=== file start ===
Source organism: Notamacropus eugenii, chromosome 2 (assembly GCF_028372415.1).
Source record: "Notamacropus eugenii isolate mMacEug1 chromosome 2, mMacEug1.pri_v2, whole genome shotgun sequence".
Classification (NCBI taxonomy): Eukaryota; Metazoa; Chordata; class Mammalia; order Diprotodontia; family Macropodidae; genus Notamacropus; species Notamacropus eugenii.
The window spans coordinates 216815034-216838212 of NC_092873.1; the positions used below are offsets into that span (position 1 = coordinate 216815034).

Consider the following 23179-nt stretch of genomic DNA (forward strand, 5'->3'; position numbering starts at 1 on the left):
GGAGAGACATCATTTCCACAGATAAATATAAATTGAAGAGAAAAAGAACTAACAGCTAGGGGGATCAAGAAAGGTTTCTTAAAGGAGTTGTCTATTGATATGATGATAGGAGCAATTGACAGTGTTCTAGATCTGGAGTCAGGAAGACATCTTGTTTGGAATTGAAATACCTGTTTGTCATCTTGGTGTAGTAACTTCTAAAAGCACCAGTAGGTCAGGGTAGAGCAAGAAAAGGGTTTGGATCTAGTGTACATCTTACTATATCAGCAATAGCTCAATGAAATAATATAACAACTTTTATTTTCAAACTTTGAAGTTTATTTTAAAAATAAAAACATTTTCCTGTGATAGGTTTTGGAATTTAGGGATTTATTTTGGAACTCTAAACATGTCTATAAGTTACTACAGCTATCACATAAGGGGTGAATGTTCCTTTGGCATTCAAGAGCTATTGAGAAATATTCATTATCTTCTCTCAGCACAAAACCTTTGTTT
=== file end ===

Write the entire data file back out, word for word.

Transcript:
Source organism: Notamacropus eugenii, chromosome 2 (assembly GCF_028372415.1).
Source record: "Notamacropus eugenii isolate mMacEug1 chromosome 2, mMacEug1.pri_v2, whole genome shotgun sequence".
Classification (NCBI taxonomy): Eukaryota; Metazoa; Chordata; class Mammalia; order Diprotodontia; family Macropodidae; genus Notamacropus; species Notamacropus eugenii.
The window spans coordinates 216815034-216838212 of NC_092873.1; the positions used below are offsets into that span (position 1 = coordinate 216815034).

Consider the following 23179-nt stretch of genomic DNA (forward strand, 5'->3'; position numbering starts at 1 on the left):
GGAGAGACATCATTTCCACAGATAAATATAAATTGAAGAGAAAAAGAACTAACAGCTAGGGGGATCAAGAAAGGTTTCTTAAAGGAGTTGTCTATTGATATGATGATAGGAGCAATTGACAGTGTTCTAGATCTGGAGTCAGGAAGACATCTTGTTTGGAATTGAAATACCTGTTTGTCATCTTGGTGTAGTAACTTCTAAAAGCACCAGTAGGTCAGGGTAGAGCAAGAAAAGGGTTTGGATCTAGTGTACATCTTACTATATCAGCAATAGCTCAATGAAATAATATAACAACTTTTATTTTCAAACTTTGAAGTTTATTTTAAAAATAAAAACATTTTCCTGTGATAGGTTTTGGAATTTAGGGATTTATTTTGGAACTCTAAACATGTCTATAAGTTACTACAGCTATCACATAAGGGGTGAATGTTCCTTTGGCATTCAAGAGCTATTGAGAAATATTCATTATCTTCTCTCAGCACAAAACCTTTGTTT